Food

The Surprising Secrets Behind Your Favorite Food Ads

When you watch a TV commercial for your favorite restaurant the food looks so tempting.

The meat is always juicy and grilled to perfection, the desserts always have the perfect shape and color, and it seems like every detail has been arranged perfectly.

In fact, they have been. Food commercials are a huge part of the restaurant business, and the biggest chains pay giant sums of money to make sure their food looks absolutely perfect. That means spending hours making every meal look just right in the studio, and it can involve some really shocking tricks!

It's no surprise that the hamburgers you see in ads have been painstakingly crafted. We've all seen ads with delicious burgers and then been disappointed when the real thing looked like a deflated mess.

That's because the burgers we see on TV aren't really burgers at all. They have all the same parts - a patty, veggies, a bun - but they're each made individually, then held together with toothpicks and cardboard to give the burger that gravity-defying lift.

Business Insider

The actual burger is usually grilled on one side for some color, or served raw and painted with shoe polish. Then, everything is perfectly arranged to look tasty from the right angle. Sometimes the sesame seeds on the bun will even be individually placed with tweezers!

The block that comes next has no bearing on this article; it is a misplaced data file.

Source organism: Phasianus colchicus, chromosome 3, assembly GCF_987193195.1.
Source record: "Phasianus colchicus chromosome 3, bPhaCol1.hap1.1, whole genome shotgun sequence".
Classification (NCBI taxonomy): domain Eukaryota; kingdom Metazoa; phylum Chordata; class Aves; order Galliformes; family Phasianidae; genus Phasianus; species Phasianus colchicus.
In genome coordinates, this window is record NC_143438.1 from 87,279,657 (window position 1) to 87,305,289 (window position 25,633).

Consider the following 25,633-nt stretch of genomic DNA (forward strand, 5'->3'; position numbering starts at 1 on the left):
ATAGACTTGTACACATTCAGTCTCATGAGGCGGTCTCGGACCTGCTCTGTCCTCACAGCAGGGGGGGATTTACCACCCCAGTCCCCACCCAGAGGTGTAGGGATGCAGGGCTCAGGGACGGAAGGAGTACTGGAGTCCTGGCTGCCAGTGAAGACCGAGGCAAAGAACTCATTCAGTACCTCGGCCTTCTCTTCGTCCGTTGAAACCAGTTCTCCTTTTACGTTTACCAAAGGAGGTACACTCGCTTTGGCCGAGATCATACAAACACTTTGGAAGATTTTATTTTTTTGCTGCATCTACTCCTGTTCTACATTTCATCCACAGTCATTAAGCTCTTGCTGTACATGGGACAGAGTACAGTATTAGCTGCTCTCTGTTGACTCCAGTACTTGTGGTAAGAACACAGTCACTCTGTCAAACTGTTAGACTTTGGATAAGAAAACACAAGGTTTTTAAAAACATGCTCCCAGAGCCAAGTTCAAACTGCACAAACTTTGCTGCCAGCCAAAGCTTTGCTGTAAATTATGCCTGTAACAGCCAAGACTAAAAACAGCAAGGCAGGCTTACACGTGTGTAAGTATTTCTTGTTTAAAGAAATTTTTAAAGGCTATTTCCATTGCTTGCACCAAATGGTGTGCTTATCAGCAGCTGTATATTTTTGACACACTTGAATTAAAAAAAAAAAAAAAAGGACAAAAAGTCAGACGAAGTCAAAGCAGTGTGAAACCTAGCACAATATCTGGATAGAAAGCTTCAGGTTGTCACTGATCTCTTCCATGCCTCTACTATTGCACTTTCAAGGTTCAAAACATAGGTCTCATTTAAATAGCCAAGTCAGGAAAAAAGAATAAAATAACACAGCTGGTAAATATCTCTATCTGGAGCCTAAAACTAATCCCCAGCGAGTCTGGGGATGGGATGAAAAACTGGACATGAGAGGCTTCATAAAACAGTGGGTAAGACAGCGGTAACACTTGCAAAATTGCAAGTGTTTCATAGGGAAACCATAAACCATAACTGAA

The Chronicle

Unfortunately, the ads for your favorite desserts are just as tricky. It's common for "food stylists," the name for people who design these mouth-watering ads, to paint strawberries with lipstick so it's just the right shade.

No detail is too small to overlook: pancakes are sprayed with fabric protector so the syrup won't soak into the cakes. In fact, most of the time it's not really syrup at all.

My Pro Ana

Motor oil looks much nicer in photographs, so it's used as a syrup substitute in most ads.

Another food that's usually replaced is ice cream. Studio lights are too hot for this frozen treat, so instead mashed potatoes are dyed the right color and scooped up.

Ice Cream Mashed

All this extra work may seem bizarre, but you have to admit the food looks really great.

You may never look at cereal the same way again knowing that ads use school glue instead of milk to get the perfect shade of white, but it's pretty impressive that some creative food stylist thought to try this.

ScoopWhoop

We hope this post taught you not to trust the ads you see every day. Remember to look on the bright side: the next time you bake a cake if it doesn't look totally perfect, that's just because you didn't fill it with cardboard.

ScoopWhoop

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